At a moment when the youngest members of Generation Y graduate from high school, it would be interesting to address a somewhat common complaint about the young population starting their first job experience: “They only think about their salary”.
Far from me to engage in a polemic discussion about the correctness (or not) of this rather unalluring statement. It is my belief that in all generations, we’ll find people adopting this behaviour and its opposite, and any generalization would only fuel controversy. However, I invite you instead to join me in an empathic exercise on the root causes on why this statement is heard so often lately and add some nuance to the debate.
a) The age effect
By definition, the end of adolescence is a period in which young individuals thrive to obtain both a place in an enlarged social group (by joining a company) and financial autonomy. The reason these goals are sought after is that they embody society’s representation of adulthood: social responsibility and autonomy.
Since this is a period of great confusion about one’s own singular identity and the disruption from the peer group can be sudden, young adults tend to cling to parental representations and projections for their future, while at the same time seeking physical separation from them.
b) The context effect
It is precisely on these 2 last points where the current context has seen significant changes in the last decades.
From Traditionalists’ to Boomers’ time, though family expectations and social class limited the career choices, the easiness to acquire a job facilitated the expression of natural inclinations. There was a focus on career orientation that was first talent-based and then limited by social status. Back then, house mortgages were reasonable even on sprawling cities and young adults were able to leave their parent’s homes quickly and constitute family.
With the oil crisis and the massive lay-offs, we’ve entered the age of diploma “overbidding” to land a first job. Not long after that, city realstate prices skyrocketed and haven’t stopped since. These 2 factors combined were responsible for a delayed adolescence period and de-nesting process of Generation Y.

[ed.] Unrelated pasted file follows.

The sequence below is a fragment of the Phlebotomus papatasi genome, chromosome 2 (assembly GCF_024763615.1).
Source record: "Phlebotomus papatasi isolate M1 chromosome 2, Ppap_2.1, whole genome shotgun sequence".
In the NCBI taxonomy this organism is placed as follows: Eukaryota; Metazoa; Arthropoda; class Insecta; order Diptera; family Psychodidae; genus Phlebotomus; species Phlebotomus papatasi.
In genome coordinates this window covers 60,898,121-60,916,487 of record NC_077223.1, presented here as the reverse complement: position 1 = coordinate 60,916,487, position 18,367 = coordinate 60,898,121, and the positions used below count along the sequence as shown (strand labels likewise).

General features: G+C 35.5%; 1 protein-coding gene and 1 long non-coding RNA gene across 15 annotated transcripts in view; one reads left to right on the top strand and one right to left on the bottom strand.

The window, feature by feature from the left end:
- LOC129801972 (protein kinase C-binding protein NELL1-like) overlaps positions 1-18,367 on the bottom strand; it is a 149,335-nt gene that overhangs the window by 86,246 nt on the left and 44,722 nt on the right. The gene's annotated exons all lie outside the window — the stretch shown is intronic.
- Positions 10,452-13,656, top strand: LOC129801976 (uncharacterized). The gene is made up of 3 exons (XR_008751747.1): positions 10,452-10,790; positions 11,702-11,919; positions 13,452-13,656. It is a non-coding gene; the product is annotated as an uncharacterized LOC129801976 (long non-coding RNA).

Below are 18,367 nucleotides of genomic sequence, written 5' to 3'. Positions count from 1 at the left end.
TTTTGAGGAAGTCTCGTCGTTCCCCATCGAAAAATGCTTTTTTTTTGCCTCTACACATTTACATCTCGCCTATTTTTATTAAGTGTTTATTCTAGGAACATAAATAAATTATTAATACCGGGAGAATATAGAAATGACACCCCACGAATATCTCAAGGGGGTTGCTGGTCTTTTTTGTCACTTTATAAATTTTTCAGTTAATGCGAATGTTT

At the same period, corporate raiders changed the way the general population viewed the business world: from a community of engaged individuals with a common goal to a profit-based dehumanized structure. The speech given by Boomers and early-Xers parents, teachers and career counselors about the job market became quite different. Concerns about financial stability and social de-classification gave rise to a message of caution: “focus on market needs and on studies that pay well”. Career orientation became first financially driven and then socially driven. Vocation and meaning were to be pursued outside careers.
c) The generational effect
Pressured by social demands of financial autonomy, most Yers followed this terrible advice and redirected their passion to family, friends and volunteering.
After gaining work experience and attaining the coveted financial independency, many Yers in their early 30s discovered themselves severely dissatisfied with a job or profession that never passed the personal alignment test.
What for previous generations is a cross to bear, for Generation Y it can’t be endured (as they grew up in a social environment in which the meaning of one’s life is determined by the individual). Some turn to psychotherapists and coachs to reconnect with their early passions and prepare meaningful job transitions. Less fortunate ones hop from a job to another in a vain hope of finding one that motivates them without knowing what values drive them in the first place. In either case, the impression they leave with those who stay at the company is one of “mercenaries”.
d) The eye of the beholder effect
By now, you might have experienced not only the complexity but also the personal tragedy behind the origins of this loosely used statement. Empathizing with other generations is the first step to tackling the challenges of today’s world.
By looking more broadly into our societies and businesses for the kind of people we need and value, by realizing the most sought after professions didn’t exist 5 years ago, I hope that you might have realized that as a society we’ve failed in the meaning of work we’ve transmitted to Generation Y. Had the focus remained on vocation, self-discovery and meaning, the story might have been different.
In the midst of a new world crisis, we (parents, teachers and counselors) have the same question in front of us: “How do we prepare our children for entering the job market and adulthood?” The way we answer this question will determine the way future generations will find personal fulfillment and put their real talents to the service of society.
“The dogmas of the quiet past are inadequate to the stormy present. The occasion is piled high with difficulty and we must rise with the occasion. As our case is new, so we must think anew and act anew. We must disenthrall ourselves and then we should save our country.” Abraham Lincoln
How do you prepare your children for adulthood?